Redvision To Exhibit Alongside Maxxess At IFSEC 2015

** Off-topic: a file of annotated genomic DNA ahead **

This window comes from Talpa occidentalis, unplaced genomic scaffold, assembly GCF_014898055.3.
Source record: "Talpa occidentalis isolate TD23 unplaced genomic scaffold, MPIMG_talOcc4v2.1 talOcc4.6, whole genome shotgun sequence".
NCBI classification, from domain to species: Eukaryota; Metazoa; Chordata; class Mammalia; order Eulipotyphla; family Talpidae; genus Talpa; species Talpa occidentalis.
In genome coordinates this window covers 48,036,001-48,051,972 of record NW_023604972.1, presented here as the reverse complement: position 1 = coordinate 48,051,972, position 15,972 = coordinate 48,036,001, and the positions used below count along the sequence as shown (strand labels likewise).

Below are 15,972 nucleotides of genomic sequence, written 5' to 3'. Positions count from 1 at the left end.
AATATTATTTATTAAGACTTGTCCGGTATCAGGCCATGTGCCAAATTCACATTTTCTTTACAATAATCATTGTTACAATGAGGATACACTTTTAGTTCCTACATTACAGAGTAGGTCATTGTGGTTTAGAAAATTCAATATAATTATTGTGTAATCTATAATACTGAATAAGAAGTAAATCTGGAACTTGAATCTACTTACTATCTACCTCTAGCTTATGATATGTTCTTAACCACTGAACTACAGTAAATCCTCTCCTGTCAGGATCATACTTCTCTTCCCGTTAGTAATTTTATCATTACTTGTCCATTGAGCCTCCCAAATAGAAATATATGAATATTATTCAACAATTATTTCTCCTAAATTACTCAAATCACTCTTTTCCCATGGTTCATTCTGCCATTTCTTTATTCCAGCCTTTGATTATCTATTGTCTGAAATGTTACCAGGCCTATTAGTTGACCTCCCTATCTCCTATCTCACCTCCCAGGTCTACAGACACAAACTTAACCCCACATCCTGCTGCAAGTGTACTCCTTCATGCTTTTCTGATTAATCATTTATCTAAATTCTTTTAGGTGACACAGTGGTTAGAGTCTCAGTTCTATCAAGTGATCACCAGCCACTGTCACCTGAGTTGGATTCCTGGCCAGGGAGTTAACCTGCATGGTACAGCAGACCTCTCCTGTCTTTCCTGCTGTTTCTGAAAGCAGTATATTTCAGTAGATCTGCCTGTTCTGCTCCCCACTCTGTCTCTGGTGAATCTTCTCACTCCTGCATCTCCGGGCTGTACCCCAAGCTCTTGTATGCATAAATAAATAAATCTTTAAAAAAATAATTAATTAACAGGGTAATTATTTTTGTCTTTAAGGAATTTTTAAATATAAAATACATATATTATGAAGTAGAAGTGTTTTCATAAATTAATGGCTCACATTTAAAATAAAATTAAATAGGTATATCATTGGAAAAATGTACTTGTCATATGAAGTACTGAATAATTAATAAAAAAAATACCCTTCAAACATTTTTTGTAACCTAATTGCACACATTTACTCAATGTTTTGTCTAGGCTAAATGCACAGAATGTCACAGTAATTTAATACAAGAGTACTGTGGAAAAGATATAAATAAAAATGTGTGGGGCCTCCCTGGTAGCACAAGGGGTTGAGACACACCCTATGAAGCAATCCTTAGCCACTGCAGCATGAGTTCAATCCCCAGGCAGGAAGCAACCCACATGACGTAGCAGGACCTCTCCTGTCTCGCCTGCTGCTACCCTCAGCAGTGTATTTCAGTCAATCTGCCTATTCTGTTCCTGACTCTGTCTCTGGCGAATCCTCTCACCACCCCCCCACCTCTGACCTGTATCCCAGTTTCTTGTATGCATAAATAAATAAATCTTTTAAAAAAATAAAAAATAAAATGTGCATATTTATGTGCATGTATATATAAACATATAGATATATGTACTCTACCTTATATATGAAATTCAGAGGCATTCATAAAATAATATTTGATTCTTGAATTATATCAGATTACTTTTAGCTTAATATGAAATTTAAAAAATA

The Maxxess exhibition stand at IFSEC demonstrates how access control, intruder and fire alarms can all be used to trigger Redvision PTZ dome cameras Redvision, the UK manufacturer of the X-SERIES™ rugged PTZ dome cameras and Redcop™ rapid deployment systems, will have staff present and products displayed on the Maxxess stand E700 at IFSEC 2015. Redvision's X-SERIES Operates With eFusion The Redvision X-SERIES™ RVX-IP30 rugged dome cameras are shown operating with eFusion™, a new security management solution by Maxxess. eFusion™ combines video, access control, fire and intruder security functions in a single, unified platform, at a far lower cost than competing conventional PSIM solutions. “The X-SERIES™ cameras and Maxxess access control products have shared equal success in local government and public space security applications,” explained Paul Hucker, MD of Redvision. “This makes the partnership between our companies an obvious step. We had first to integrate with Wavestore’s video surveillance and recording platform, which is in turn controlled by eFusion. Wavestore provides the video recording and control part of the system, linking site incidents and alarms to corresponding video data. Salto access control; Honeywell intruder detection; and Notifier fire alarm systems make up the other manufacturers in the eFusion solution.” eFusion For IP-based Integrators The Maxxess exhibition stand at IFSEC demonstrates how access control, intruder and fire alarms can all be used to trigger Redvision PTZ dome cameras to turn to preset positions or tours and initiate a real-time operator response. Pre and post event recording options ensure video evidence of site incidents, such as a forced door or fire alarm, is captured from numerous angles, with a corresponding audit trail of the alarm handling process. eFusion is a comprehensive, flexible and scalable security and building management solution for IP-based integrators. Redvision also provides a first tier, technical support and trouble-shooting service for its RVX-IP range and has an extensive integration list with many other leading manufacturers’ control products and VMS platforms.